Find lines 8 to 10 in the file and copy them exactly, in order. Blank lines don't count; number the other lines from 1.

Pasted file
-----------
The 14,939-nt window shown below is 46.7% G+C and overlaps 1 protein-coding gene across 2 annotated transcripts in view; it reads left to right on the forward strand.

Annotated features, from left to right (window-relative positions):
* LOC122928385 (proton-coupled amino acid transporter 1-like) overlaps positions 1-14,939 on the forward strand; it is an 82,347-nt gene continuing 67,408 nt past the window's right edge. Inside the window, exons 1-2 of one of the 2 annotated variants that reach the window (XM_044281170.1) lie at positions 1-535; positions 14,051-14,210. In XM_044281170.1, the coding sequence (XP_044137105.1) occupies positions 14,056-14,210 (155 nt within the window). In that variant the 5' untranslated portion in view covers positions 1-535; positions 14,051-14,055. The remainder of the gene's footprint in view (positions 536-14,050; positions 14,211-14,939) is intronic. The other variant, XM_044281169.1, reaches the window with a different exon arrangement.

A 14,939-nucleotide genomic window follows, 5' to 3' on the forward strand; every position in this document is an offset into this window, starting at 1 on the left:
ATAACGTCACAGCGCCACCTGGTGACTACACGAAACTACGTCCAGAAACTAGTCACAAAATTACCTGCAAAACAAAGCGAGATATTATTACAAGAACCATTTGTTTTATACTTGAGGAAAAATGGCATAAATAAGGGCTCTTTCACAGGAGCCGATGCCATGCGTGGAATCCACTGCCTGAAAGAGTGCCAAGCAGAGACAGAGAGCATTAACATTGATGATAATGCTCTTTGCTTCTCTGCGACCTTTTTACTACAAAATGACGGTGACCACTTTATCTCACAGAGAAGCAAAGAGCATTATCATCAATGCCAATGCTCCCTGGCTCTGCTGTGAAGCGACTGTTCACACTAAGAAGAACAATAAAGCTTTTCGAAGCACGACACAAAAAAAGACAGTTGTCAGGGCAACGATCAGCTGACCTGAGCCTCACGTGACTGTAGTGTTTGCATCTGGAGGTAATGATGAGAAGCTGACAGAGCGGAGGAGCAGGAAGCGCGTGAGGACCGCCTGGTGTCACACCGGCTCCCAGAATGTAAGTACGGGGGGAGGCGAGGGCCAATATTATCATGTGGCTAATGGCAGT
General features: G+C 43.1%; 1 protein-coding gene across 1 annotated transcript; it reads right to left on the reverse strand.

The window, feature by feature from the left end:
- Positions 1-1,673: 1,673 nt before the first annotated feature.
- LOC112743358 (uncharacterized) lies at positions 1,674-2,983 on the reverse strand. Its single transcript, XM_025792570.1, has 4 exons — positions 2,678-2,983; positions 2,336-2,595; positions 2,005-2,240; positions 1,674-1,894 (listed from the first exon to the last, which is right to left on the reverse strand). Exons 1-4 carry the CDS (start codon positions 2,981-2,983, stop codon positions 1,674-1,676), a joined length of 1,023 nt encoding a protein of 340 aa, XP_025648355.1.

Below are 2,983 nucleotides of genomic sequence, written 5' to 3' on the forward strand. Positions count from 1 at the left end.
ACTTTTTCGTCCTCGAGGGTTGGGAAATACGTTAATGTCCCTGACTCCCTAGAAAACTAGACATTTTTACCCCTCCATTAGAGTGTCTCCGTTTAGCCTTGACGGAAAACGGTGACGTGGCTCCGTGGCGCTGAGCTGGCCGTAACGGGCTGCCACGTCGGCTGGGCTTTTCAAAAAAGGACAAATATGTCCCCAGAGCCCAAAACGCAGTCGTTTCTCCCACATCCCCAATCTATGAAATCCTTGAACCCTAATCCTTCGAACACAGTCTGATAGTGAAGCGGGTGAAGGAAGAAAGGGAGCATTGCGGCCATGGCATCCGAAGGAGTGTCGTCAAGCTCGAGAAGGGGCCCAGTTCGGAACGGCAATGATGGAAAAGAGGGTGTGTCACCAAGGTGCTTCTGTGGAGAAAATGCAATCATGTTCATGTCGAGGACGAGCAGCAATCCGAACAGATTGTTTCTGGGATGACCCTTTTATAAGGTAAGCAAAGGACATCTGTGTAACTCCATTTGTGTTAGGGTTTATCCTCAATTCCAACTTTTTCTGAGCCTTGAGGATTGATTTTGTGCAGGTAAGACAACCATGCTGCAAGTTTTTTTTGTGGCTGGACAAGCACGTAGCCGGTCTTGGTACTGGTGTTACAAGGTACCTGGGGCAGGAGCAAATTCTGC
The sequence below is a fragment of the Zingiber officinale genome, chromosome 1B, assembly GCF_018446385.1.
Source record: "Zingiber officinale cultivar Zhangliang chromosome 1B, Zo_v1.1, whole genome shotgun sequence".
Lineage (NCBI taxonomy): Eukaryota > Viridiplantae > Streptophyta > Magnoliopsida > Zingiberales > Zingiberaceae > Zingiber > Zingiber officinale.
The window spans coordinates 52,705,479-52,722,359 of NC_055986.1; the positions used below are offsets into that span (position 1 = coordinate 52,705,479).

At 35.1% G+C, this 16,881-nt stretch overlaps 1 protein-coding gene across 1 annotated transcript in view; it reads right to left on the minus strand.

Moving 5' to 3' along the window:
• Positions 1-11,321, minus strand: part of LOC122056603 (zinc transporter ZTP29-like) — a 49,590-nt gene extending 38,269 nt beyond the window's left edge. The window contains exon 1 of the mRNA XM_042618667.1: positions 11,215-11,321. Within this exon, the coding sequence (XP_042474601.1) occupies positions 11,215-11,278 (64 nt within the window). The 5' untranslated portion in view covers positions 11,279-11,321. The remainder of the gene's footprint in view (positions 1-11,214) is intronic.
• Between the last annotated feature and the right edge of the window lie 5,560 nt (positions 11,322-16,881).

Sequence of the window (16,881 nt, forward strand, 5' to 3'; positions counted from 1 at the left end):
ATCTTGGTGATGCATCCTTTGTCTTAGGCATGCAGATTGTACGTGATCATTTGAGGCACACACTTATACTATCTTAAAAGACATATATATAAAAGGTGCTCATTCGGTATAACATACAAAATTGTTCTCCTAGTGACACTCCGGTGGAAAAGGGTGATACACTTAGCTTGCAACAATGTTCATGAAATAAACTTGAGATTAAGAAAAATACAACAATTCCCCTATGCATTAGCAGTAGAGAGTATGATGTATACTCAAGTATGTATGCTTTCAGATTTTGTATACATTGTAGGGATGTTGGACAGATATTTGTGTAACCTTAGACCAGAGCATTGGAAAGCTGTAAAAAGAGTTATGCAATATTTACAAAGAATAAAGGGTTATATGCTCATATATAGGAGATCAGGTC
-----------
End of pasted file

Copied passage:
- Positions 1-1,673: 1,673 nt before the first annotated feature.
- LOC112743358 (uncharacterized) lies at positions 1,674-2,983 on the reverse strand. Its single transcript, XM_025792570.1, has 4 exons — positions 2,678-2,983; positions 2,336-2,595; positions 2,005-2,240; positions 1,674-1,894 (listed from the first exon to the last, which is right to left on the reverse strand). Exons 1-4 carry the CDS (start codon positions 2,981-2,983, stop codon positions 1,674-1,676), a joined length of 1,023 nt encoding a protein of 340 aa, XP_025648355.1.

Below are 2,983 nucleotides of genomic sequence, written 5' to 3' on the forward strand. Positions count from 1 at the left end.